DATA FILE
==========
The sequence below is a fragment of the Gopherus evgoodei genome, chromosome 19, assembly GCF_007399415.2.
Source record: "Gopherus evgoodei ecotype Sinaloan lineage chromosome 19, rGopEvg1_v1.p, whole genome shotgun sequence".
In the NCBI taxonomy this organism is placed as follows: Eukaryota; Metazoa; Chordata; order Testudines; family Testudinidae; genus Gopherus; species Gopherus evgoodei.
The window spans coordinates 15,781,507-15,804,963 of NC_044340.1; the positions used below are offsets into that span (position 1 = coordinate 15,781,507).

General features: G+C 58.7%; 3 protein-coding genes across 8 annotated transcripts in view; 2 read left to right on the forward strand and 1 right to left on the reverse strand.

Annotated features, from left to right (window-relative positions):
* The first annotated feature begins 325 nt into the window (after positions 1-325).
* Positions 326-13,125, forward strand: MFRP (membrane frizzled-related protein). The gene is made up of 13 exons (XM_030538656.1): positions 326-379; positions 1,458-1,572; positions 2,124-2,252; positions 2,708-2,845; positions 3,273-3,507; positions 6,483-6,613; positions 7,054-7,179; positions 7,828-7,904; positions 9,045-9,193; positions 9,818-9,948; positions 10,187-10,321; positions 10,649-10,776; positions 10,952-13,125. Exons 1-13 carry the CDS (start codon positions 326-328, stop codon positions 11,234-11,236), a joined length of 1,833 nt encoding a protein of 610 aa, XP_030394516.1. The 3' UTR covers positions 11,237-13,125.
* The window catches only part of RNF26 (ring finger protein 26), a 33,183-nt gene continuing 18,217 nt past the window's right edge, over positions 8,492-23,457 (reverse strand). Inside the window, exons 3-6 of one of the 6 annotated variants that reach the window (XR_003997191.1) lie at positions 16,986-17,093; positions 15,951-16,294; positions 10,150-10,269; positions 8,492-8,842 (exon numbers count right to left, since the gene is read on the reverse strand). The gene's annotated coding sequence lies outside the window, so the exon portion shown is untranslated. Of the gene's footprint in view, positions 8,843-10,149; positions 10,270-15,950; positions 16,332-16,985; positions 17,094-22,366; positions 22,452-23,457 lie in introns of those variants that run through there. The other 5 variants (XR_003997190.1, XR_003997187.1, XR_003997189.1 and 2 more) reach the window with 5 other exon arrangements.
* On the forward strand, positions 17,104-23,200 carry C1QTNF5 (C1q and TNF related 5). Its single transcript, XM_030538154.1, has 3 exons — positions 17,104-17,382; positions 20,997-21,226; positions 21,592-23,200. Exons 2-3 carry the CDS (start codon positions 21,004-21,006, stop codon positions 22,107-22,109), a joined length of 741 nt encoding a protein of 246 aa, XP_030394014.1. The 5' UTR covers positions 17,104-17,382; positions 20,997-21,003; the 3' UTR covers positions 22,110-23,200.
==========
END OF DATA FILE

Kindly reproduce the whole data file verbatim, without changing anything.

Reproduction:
The sequence below is a fragment of the Gopherus evgoodei genome, chromosome 19, assembly GCF_007399415.2.
Source record: "Gopherus evgoodei ecotype Sinaloan lineage chromosome 19, rGopEvg1_v1.p, whole genome shotgun sequence".
In the NCBI taxonomy this organism is placed as follows: Eukaryota; Metazoa; Chordata; order Testudines; family Testudinidae; genus Gopherus; species Gopherus evgoodei.
The window spans coordinates 15,781,507-15,804,963 of NC_044340.1; the positions used below are offsets into that span (position 1 = coordinate 15,781,507).

General features: G+C 58.7%; 3 protein-coding genes across 8 annotated transcripts in view; 2 read left to right on the forward strand and 1 right to left on the reverse strand.

Annotated features, from left to right (window-relative positions):
* The first annotated feature begins 325 nt into the window (after positions 1-325).
* Positions 326-13,125, forward strand: MFRP (membrane frizzled-related protein). The gene is made up of 13 exons (XM_030538656.1): positions 326-379; positions 1,458-1,572; positions 2,124-2,252; positions 2,708-2,845; positions 3,273-3,507; positions 6,483-6,613; positions 7,054-7,179; positions 7,828-7,904; positions 9,045-9,193; positions 9,818-9,948; positions 10,187-10,321; positions 10,649-10,776; positions 10,952-13,125. Exons 1-13 carry the CDS (start codon positions 326-328, stop codon positions 11,234-11,236), a joined length of 1,833 nt encoding a protein of 610 aa, XP_030394516.1. The 3' UTR covers positions 11,237-13,125.
* The window catches only part of RNF26 (ring finger protein 26), a 33,183-nt gene continuing 18,217 nt past the window's right edge, over positions 8,492-23,457 (reverse strand). Inside the window, exons 3-6 of one of the 6 annotated variants that reach the window (XR_003997191.1) lie at positions 16,986-17,093; positions 15,951-16,294; positions 10,150-10,269; positions 8,492-8,842 (exon numbers count right to left, since the gene is read on the reverse strand). The gene's annotated coding sequence lies outside the window, so the exon portion shown is untranslated. Of the gene's footprint in view, positions 8,843-10,149; positions 10,270-15,950; positions 16,332-16,985; positions 17,094-22,366; positions 22,452-23,457 lie in introns of those variants that run through there. The other 5 variants (XR_003997190.1, XR_003997187.1, XR_003997189.1 and 2 more) reach the window with 5 other exon arrangements.
* On the forward strand, positions 17,104-23,200 carry C1QTNF5 (C1q and TNF related 5). Its single transcript, XM_030538154.1, has 3 exons — positions 17,104-17,382; positions 20,997-21,226; positions 21,592-23,200. Exons 2-3 carry the CDS (start codon positions 21,004-21,006, stop codon positions 22,107-22,109), a joined length of 741 nt encoding a protein of 246 aa, XP_030394014.1. The 5' UTR covers positions 17,104-17,382; positions 20,997-21,003; the 3' UTR covers positions 22,110-23,200.